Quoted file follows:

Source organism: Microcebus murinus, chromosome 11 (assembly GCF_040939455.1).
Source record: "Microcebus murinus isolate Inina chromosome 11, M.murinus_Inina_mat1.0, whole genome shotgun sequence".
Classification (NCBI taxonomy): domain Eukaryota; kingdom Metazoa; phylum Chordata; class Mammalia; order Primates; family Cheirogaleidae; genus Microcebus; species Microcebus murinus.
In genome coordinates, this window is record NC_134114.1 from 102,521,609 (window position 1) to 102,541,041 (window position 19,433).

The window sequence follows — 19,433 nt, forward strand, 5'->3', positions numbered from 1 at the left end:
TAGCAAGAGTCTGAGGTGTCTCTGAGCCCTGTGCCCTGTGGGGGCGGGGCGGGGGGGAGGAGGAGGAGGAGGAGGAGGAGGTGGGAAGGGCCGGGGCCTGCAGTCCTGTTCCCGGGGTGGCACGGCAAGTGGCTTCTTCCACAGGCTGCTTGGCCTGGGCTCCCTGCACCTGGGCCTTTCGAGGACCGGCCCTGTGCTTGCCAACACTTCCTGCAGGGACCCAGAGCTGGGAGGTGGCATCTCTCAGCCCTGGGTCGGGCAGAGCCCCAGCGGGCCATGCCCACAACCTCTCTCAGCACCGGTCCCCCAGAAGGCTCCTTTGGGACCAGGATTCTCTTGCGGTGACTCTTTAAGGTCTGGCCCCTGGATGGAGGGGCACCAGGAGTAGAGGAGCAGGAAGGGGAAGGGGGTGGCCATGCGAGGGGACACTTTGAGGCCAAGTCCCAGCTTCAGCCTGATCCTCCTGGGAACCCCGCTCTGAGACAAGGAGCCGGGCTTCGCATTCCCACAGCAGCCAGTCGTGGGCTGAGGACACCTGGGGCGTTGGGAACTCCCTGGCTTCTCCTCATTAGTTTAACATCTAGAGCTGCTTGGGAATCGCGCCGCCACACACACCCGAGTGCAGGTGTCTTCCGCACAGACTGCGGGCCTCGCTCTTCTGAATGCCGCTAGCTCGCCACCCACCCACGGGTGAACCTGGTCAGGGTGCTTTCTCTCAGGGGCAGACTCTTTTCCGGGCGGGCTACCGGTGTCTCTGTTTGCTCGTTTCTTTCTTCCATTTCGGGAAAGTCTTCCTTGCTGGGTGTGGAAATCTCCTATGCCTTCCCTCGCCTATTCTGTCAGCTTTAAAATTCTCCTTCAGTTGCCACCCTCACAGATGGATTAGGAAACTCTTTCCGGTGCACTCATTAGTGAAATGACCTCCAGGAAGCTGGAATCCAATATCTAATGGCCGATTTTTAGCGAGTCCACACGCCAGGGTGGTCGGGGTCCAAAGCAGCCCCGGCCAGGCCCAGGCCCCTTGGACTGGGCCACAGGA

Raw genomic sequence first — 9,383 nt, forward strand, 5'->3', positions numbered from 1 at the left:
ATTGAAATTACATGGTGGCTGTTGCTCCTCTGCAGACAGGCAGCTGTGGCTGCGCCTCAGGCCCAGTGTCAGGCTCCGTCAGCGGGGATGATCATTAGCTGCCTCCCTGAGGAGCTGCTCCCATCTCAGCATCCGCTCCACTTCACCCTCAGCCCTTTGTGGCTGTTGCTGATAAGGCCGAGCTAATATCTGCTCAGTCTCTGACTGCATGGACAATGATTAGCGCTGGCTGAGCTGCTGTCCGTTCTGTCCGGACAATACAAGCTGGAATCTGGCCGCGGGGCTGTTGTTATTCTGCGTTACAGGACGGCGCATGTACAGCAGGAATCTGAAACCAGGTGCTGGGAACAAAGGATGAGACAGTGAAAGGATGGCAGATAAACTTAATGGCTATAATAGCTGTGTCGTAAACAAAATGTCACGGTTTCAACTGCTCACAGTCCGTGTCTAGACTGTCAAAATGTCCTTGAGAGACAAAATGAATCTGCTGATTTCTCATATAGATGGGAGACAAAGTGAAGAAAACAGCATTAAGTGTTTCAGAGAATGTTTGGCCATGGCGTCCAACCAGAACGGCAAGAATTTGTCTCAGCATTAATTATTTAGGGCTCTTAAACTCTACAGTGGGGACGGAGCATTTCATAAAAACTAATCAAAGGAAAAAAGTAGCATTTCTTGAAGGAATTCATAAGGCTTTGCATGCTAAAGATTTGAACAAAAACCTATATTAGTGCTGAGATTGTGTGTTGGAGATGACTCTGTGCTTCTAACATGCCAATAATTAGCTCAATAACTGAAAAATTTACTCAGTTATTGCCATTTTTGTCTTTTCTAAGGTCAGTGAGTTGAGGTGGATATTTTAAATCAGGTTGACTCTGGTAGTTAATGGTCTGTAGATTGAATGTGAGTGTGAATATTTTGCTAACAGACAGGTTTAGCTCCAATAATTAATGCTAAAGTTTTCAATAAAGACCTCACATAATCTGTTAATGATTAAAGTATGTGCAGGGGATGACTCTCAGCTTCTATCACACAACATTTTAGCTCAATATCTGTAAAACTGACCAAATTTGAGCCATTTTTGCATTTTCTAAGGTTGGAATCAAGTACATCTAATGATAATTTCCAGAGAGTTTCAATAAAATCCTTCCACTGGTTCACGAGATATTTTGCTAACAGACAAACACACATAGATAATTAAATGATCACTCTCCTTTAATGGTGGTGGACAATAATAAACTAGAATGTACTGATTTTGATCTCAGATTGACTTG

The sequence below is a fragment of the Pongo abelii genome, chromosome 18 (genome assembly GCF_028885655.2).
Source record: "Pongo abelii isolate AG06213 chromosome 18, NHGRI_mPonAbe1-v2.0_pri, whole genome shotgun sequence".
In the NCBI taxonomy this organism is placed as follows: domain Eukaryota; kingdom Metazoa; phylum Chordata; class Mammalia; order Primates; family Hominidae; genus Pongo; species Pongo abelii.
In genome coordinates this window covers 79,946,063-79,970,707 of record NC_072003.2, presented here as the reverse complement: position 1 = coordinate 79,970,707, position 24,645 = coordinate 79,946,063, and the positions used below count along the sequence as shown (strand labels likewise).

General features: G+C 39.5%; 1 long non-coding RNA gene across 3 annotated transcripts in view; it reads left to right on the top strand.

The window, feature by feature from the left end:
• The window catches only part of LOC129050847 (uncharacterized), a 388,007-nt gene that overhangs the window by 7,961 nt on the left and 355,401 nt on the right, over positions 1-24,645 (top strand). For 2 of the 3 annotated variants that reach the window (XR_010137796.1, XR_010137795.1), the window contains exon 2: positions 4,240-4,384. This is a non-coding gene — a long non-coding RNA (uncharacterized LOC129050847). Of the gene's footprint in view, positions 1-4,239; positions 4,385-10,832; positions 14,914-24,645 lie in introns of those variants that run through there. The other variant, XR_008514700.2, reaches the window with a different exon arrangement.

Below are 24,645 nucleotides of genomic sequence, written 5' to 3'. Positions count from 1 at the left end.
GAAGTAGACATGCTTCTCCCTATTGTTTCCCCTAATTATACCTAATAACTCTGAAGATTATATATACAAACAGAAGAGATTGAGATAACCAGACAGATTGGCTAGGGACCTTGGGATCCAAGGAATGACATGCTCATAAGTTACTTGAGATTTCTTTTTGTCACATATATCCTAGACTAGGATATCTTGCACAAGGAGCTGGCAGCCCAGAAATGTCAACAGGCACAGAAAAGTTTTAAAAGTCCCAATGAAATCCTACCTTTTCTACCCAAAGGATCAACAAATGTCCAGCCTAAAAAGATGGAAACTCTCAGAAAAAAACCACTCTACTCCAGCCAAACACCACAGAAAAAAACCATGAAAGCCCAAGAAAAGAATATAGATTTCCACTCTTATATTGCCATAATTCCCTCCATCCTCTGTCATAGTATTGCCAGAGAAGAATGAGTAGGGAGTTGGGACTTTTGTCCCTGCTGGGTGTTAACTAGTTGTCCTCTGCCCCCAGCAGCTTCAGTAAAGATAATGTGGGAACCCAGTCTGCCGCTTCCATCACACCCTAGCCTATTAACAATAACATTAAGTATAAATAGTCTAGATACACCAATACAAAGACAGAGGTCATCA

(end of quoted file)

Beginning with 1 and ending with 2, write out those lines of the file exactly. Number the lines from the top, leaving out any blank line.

Source organism: Microcebus murinus, chromosome 11 (assembly GCF_040939455.1).
Source record: "Microcebus murinus isolate Inina chromosome 11, M.murinus_Inina_mat1.0, whole genome shotgun sequence".